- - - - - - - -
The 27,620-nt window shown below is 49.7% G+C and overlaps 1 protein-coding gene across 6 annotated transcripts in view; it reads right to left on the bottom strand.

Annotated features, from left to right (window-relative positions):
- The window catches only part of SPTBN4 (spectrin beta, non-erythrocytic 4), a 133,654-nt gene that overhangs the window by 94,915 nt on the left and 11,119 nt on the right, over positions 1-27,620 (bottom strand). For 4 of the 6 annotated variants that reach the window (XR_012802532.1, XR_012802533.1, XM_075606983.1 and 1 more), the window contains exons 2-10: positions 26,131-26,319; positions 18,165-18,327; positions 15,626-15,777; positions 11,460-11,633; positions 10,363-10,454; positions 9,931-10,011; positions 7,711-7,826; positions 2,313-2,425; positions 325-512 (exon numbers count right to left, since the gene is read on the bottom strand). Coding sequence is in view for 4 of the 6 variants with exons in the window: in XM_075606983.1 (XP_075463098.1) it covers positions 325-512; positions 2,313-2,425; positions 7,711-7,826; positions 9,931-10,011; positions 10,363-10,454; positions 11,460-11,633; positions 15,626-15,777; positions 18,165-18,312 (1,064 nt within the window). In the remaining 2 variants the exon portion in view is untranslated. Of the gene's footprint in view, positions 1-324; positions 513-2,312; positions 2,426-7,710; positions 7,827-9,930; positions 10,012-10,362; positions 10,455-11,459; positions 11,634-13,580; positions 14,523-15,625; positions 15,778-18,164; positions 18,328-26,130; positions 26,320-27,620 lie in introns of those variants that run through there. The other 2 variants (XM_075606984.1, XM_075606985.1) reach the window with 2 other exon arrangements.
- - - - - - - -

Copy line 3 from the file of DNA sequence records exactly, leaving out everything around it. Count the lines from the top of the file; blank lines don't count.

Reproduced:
- The window catches only part of SPTBN4 (spectrin beta, non-erythrocytic 4), a 133,654-nt gene that overhangs the window by 94,915 nt on the left and 11,119 nt on the right, over positions 1-27,620 (bottom strand). For 4 of the 6 annotated variants that reach the window (XR_012802532.1, XR_012802533.1, XM_075606983.1 and 1 more), the window contains exons 2-10: positions 26,131-26,319; positions 18,165-18,327; positions 15,626-15,777; positions 11,460-11,633; positions 10,363-10,454; positions 9,931-10,011; positions 7,711-7,826; positions 2,313-2,425; positions 325-512 (exon numbers count right to left, since the gene is read on the bottom strand). Coding sequence is in view for 4 of the 6 variants with exons in the window: in XM_075606983.1 (XP_075463098.1) it covers positions 325-512; positions 2,313-2,425; positions 7,711-7,826; positions 9,931-10,011; positions 10,363-10,454; positions 11,460-11,633; positions 15,626-15,777; positions 18,165-18,312 (1,064 nt within the window). In the remaining 2 variants the exon portion in view is untranslated. Of the gene's footprint in view, positions 1-324; positions 513-2,312; positions 2,426-7,710; positions 7,827-9,930; positions 10,012-10,362; positions 10,455-11,459; positions 11,634-13,580; positions 14,523-15,625; positions 15,778-18,164; positions 18,328-26,130; positions 26,320-27,620 lie in introns of those variants that run through there. The other 2 variants (XM_075606984.1, XM_075606985.1) reach the window with 2 other exon arrangements.